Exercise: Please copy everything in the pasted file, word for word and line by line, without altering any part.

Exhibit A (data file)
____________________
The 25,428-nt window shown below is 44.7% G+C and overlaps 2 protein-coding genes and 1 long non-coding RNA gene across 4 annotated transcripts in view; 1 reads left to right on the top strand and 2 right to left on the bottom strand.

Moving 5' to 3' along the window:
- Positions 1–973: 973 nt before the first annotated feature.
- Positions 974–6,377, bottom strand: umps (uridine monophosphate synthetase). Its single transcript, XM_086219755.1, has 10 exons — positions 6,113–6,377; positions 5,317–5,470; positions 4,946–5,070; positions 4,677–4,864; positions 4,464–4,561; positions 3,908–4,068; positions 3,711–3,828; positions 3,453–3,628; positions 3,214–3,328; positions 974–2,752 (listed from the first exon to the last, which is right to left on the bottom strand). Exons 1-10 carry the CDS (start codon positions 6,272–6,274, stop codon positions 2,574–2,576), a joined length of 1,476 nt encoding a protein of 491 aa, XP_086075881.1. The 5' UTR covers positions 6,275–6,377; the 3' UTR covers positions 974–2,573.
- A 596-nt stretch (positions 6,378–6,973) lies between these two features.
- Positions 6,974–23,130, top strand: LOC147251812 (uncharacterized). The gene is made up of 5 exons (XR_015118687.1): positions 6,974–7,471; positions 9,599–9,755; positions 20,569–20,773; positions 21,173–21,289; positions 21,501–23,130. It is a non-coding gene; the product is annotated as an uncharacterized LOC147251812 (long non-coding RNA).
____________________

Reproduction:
The 25,428-nt window shown below is 44.7% G+C and overlaps 2 protein-coding genes and 1 long non-coding RNA gene across 4 annotated transcripts in view; 1 reads left to right on the top strand and 2 right to left on the bottom strand.

Moving 5' to 3' along the window:
- Positions 1–973: 973 nt before the first annotated feature.
- Positions 974–6,377, bottom strand: umps (uridine monophosphate synthetase). Its single transcript, XM_086219755.1, has 10 exons — positions 6,113–6,377; positions 5,317–5,470; positions 4,946–5,070; positions 4,677–4,864; positions 4,464–4,561; positions 3,908–4,068; positions 3,711–3,828; positions 3,453–3,628; positions 3,214–3,328; positions 974–2,752 (listed from the first exon to the last, which is right to left on the bottom strand). Exons 1-10 carry the CDS (start codon positions 6,272–6,274, stop codon positions 2,574–2,576), a joined length of 1,476 nt encoding a protein of 491 aa, XP_086075881.1. The 5' UTR covers positions 6,275–6,377; the 3' UTR covers positions 974–2,573.
- A 596-nt stretch (positions 6,378–6,973) lies between these two features.
- Positions 6,974–23,130, top strand: LOC147251812 (uncharacterized). The gene is made up of 5 exons (XR_015118687.1): positions 6,974–7,471; positions 9,599–9,755; positions 20,569–20,773; positions 21,173–21,289; positions 21,501–23,130. It is a non-coding gene; the product is annotated as an uncharacterized LOC147251812 (long non-coding RNA).